If you know one thing about heat pumps, it’s probably that they’re the latest, greenest heating technology. But because heat pumps are so new, many of us don’t know the ins and outs. That’s why we’re going to cover the question ‘How do heat pumps work?’ and help you decide if a heat pump could work for you.

Heat pumps feature in the UK’s path to net zero by 2050, as detailed in the Heat and buildings strategy. This is because heat pumps can run on renewable energy from the electricity grid. They're also very good at turning electricity into heat — typically three times more efficient than a gas boiler. As we expect to see many more heat pumps soon, it’s a good idea to know how they work.

Types of heat pumps

Heat pumps fall into two categories: ones that take heat from the air, or from the ground. These are known as ‘air source’ and ‘ground source’ heat pumps. There are pros and cons to each type, depending on what your home or property is like.

It’s worth noting that a heat pump alone may not be enough to meet all your heating requirements. This depends on your home or property and how much demand there is for heating there. You can overcome this by having an electric boiler, immersion heater or central heating boiler in addition to the heat pump.

Air-source heat pumps

As the name suggests, an air-source heat pump takes heat from the air. These heat pumps look similar to an air conditioning unit on the outside of the house.

Some air-source heat pumps can do heating and hot water like a boiler, while others can only do heating. These two types are ‘air to water’ and ‘air to air’.

An air-to-water pump takes air from outside and uses it to heat the water in your central heating pipes. The heat isn't as intense as from a boiler, so you may need to put in bigger radiators or underfloor heating.

An air-to-air pump takes air from outside, heats it and pushes it around your home with fans. This type of heat pump doesn’t produce hot water though. For this reason, you’ll need something like a gas or electric boiler or immersion heater alongside these heat pumps.

Ground-source heat pumps

A ground-source heat pump takes heat from below the ground. Because the earth underground is insulated from the weather, there's a fairly steady heat there all year round. In this way, these heat pumps may be more efficient than the air-source type, which is affected by cold weather.

To install a ground-source heat pump, you’ll need enough space outside to dig and insert pipes underground. The pump moves a mixture of water and anti-freeze around the pipes to pick up the ground’s natural heat. The system then compresses the water mixture to make it hot enough for use inside. Then you can use that heat for radiators, hot water and underfloor heating.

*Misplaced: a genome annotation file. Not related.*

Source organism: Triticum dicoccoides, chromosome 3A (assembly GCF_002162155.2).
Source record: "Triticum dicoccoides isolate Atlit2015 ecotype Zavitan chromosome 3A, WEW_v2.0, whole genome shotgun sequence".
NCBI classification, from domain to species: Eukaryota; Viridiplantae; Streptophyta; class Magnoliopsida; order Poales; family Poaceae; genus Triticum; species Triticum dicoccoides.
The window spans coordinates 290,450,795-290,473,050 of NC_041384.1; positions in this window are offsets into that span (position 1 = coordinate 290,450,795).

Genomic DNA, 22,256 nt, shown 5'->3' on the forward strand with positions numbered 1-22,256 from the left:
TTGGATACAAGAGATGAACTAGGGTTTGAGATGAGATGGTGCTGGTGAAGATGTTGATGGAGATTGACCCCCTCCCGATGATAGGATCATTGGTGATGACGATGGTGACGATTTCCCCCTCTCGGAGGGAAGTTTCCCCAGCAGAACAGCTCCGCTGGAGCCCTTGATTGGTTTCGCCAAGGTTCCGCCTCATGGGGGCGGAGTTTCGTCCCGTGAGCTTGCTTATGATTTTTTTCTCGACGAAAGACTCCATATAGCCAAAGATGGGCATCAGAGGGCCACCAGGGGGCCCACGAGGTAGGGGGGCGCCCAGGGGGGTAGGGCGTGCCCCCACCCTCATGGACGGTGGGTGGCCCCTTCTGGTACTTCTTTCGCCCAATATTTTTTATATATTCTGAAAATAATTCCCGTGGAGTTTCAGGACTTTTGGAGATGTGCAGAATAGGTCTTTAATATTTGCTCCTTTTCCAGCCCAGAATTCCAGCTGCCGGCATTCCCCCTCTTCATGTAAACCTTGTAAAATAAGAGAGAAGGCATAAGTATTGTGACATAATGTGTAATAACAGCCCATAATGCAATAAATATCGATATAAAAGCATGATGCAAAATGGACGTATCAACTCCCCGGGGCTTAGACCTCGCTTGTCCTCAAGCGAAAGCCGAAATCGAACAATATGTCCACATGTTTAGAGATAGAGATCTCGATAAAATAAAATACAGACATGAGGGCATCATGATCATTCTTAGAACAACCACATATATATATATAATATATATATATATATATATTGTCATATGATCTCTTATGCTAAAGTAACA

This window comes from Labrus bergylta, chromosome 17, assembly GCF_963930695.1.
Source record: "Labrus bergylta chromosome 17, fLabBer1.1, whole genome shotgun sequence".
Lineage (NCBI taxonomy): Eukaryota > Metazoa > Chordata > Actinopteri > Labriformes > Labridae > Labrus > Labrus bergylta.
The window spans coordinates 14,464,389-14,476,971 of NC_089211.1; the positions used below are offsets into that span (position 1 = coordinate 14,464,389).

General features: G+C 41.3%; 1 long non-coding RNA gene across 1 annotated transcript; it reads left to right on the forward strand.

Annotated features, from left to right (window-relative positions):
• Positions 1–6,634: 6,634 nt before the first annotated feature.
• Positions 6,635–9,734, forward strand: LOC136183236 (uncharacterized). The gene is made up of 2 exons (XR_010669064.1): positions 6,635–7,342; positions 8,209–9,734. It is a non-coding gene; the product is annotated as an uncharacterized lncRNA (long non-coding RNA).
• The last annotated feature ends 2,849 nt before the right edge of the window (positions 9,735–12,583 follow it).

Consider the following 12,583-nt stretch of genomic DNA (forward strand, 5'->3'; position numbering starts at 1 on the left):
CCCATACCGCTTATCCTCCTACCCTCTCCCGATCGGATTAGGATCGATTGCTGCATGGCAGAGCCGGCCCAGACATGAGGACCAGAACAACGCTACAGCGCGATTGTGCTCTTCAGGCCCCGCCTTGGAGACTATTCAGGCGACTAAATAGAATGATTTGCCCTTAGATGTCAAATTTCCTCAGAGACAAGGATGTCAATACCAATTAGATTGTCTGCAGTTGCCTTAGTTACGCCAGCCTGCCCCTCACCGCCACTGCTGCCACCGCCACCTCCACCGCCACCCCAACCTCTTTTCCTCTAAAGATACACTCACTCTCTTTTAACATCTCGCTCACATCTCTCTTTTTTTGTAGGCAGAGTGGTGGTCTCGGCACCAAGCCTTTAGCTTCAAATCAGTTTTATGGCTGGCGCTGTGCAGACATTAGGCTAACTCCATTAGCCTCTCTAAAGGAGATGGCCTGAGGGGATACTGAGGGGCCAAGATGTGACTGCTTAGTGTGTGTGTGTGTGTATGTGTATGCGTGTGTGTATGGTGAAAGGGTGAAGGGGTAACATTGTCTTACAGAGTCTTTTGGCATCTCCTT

How heat pumps work

The basic idea of all heat pumps is the same: they work like a fridge, but in reverse. First a special substance called a refrigerant picks up some heat from outside the house. The heat pump then compresses this refrigerant, which makes it much hotter. That heat then moves inside your house, the refrigerant cools down and the cycle repeats.

So, unlike other forms of heating, you're not burning fuel in a heat pump. It just takes the natural heat from outside and compresses it to raise its temperature for heating.

Here’s a more detailed explanation of how a heat pump works:

  • Air or water outside your home moves over the heat exchanger inside the pump.
  • This heats up the refrigerant liquid in the heat exchange, making it evaporate.
  • The refrigerant, now a gas, travels into the compressor.
  • The compressor pressurises the gas, increasing its temperature.
  • This gas moves over a second heat exchange, where it turns back into a liquid as it transfers its heat to your home’s heating system.
  • The cycle begins again.

Do heat pumps save you money?

To answer the question ‘Do heat pumps save you money?’ we need to know a few factors:

  1. The difference in cost between fuel and electricity at the time
  2. The heat pump’s efficiency compared to other heating systems — this is especially important when we have extreme cold weather like the Beast from the East
  3. How your central heating system is designed
  4. The average ground or air temperature where you live
  5. The cost of installing a heat pump compared to other heating types

Gas heating is cheaper than electricity on average at the moment. We can’t predict future events, but it’s expected that gas will be subsidised less and then gas prices will rise. This would make gas boilers less attractive in the long term.

On top of this, heat pumps are much more efficient than any other heating type. This means they have the potential to make electric heating as cheap as gas. What’s more, heat pumps are low-maintenance and can last twice as long as a boiler. Of course, this depends on them being installed, serviced and maintained to the manufacturer’s instructions.

On the downside, heat pumps are more complicated and costly to install than conventional boilers. The UK government aims to make this less costly for households by covering some of the installation costs. In the case of ground source heat pumps, the property’s size and location can limit your installation options and the usable heat output.

Boiler Upgrade Scheme

The UK government is running the Boiler Upgrade Scheme from 2022 to 2025. The scheme aims to encourage more people in England and Wales to install low-carbon heating systems, like heat pumps. There are other ways of funding this in Scotland and Northern Ireland — see Home Energy Scotland or NI Energy Advice.

The scheme can provide up to:

  • £5,000 towards buying and installing an air-source heat pump